Why Did the Administration Pick Rice as its Benghazi Spokesperson?
One of the strongest critics of UN Ambassador Susan Rice said the inquiry into the Benghazi attack also should include asking why she was put out on the Sunday news shows as the administration spokeswoman on the tragedy.
"The fact is, she came out speaking for the White House, even though the president, incredibly, said she had nothing to do with Benghazi," Sen. John McCain (Ariz.) said on Fox last night. "So the question is, is what in the world was she doing out there speaking about Benghazi? But she spoke to the American people on behalf of the president of the United States. That's very different from voicing an opinion on a talk show."
Criticizing McCain and Sen. Lindsey Graham (R-S.C.) during his press conference last week, Obama said, "For them to go after the U.N. ambassador, who had nothing to do with Benghazi and was simply making a presentation based on intelligence that she had received and to besmirch her reputation is outrageous."
McCain stressed, though, that as someone with access to classified information, Rice should have known better than to go on air blaming protest furor over an anti-Muhammad video.
"She was speaking from the White House. She had access to classified information. So again, she should have known better because we now know that there was information from classified sources which clearly indicated that this was a al Qaeda-affiliated attack, as well," he said. "And by the way, that's still hard to understand, why you would keep information from the American people which would give you an entirely different depiction of what happened because it's, quote, 'classified sources.'"
But another Republican senator who sits on the Foreign Relations Committee, Johnny Isakson (Ga.), cautioned against putting full blame on Rice.
"You don't shoot the messenger and feel the self satisfaction that you solve the problem. If we find out she read what she was told to read, had no other information to the contrary, we need to get at the root of the problem," Isakson said on CNN.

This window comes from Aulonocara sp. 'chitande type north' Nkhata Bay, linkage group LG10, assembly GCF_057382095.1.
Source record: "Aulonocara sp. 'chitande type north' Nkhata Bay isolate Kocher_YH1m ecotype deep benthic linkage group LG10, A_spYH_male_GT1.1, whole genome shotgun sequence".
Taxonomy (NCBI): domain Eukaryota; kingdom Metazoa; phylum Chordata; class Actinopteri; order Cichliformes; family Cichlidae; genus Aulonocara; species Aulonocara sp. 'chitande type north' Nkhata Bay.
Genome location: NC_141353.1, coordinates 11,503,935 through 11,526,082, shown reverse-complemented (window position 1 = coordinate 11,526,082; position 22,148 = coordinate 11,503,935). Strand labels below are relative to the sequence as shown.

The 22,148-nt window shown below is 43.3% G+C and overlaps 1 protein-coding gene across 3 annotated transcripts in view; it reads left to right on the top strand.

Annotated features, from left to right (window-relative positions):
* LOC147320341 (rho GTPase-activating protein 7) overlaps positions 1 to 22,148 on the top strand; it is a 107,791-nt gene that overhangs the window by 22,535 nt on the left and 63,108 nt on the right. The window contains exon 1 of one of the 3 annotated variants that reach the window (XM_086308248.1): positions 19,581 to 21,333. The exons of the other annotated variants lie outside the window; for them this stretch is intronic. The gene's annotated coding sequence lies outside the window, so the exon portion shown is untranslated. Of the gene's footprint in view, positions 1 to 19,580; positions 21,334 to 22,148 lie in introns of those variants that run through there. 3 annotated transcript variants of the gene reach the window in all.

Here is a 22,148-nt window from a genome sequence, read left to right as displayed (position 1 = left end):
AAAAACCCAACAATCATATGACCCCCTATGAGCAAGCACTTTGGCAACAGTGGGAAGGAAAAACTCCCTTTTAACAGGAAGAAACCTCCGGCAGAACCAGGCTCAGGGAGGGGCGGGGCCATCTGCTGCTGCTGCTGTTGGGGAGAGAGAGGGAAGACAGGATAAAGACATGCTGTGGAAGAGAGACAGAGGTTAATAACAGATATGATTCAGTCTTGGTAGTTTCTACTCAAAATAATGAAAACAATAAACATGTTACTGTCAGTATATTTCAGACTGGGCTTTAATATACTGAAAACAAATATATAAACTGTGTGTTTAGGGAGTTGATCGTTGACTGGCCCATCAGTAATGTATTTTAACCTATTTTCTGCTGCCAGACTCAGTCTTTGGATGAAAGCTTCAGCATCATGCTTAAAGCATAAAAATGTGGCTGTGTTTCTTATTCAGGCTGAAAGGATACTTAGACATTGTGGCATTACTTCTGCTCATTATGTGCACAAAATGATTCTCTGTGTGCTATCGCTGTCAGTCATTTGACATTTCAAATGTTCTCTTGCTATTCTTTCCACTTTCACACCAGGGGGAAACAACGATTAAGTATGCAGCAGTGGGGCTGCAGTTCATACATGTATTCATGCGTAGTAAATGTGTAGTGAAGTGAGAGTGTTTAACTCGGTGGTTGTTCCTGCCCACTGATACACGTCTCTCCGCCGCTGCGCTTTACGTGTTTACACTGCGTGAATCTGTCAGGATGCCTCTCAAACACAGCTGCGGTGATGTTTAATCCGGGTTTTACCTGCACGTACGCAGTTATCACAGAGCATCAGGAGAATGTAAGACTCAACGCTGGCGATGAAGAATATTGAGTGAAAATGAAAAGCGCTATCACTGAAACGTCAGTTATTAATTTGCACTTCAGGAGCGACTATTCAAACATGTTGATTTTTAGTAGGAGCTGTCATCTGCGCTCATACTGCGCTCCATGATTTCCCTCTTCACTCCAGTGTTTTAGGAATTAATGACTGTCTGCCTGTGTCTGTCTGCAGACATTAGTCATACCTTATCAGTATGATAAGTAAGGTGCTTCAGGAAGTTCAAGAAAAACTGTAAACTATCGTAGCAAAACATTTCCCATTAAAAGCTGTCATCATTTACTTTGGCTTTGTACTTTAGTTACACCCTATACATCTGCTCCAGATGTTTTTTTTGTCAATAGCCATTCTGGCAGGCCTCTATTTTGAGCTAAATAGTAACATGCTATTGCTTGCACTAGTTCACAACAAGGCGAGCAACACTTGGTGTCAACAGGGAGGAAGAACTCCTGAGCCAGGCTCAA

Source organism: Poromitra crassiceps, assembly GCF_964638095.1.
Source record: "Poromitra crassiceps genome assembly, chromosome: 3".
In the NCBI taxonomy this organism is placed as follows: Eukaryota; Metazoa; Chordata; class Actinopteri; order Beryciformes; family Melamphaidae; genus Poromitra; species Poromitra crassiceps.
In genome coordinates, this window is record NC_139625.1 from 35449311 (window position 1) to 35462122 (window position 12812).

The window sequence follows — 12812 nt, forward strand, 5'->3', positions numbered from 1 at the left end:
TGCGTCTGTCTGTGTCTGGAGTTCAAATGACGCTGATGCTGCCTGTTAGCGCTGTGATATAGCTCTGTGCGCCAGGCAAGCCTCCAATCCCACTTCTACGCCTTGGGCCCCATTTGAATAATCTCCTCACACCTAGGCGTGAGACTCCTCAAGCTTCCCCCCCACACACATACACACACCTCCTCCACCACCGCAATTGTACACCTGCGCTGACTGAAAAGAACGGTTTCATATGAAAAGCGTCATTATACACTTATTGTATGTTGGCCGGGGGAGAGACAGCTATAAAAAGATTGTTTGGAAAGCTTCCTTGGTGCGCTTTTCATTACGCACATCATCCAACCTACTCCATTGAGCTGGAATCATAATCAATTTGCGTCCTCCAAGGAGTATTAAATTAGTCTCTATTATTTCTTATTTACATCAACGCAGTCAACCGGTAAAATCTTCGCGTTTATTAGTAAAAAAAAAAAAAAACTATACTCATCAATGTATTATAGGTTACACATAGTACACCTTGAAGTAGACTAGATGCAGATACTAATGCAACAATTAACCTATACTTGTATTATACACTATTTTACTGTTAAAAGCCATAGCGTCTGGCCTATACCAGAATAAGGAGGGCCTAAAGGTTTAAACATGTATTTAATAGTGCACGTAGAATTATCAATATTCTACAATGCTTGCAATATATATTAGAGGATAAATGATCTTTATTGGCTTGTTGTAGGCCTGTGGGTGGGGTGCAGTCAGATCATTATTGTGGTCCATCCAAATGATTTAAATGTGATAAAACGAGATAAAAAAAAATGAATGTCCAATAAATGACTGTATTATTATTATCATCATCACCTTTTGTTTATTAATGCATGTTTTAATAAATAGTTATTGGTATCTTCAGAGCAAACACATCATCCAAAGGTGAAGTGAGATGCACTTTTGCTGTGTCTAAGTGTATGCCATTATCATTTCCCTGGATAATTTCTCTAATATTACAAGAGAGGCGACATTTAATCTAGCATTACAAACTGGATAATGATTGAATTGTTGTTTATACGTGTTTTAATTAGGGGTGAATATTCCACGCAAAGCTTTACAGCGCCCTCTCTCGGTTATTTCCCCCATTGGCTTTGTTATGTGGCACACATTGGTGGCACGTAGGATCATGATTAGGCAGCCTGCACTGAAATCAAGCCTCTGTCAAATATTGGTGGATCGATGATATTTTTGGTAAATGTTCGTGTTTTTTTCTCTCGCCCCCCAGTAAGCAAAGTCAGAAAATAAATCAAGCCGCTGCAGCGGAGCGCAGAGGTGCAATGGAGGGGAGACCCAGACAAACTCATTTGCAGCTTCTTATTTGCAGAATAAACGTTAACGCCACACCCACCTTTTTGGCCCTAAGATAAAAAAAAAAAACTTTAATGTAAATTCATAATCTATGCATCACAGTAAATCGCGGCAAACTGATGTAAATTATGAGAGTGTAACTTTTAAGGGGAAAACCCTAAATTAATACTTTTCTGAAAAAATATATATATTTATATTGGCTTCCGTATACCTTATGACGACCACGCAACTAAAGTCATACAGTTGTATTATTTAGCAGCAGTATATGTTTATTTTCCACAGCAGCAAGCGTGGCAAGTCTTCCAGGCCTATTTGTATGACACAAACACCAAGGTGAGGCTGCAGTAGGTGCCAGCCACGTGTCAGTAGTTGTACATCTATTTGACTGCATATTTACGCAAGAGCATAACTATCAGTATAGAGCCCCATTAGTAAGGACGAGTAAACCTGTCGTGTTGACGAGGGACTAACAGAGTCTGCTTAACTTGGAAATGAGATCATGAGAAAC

"But until this is worked out, until we know the facts, we don't need to have a nomination coming before the Foreign Relations Committee."
Isakson added that he's been around long enough to know "when you're asked to go on the top five news shows on Sunday morning and you're giving talking points, you don't question them, you read them."
"If Ambassador Rice is going to be nominated to be secretary of state, that's an incredibly important position," Sen. Kelly Ayotte (R-N.H.) said on Fox this morning. "And we need someone who's going to do more than just repeat talking points. We need someone who is going to ask serious questions, show a level of independence."
"And I don't understand why she went on every major news network and didn't ask -- if she had nothing to do with Benghazi, which we know is the case, why aren't you sending the secretary of state on there? Why not the secretary of defense? Why not the director of the CIA? So, this is very important that we get to the bottom of this," she added.
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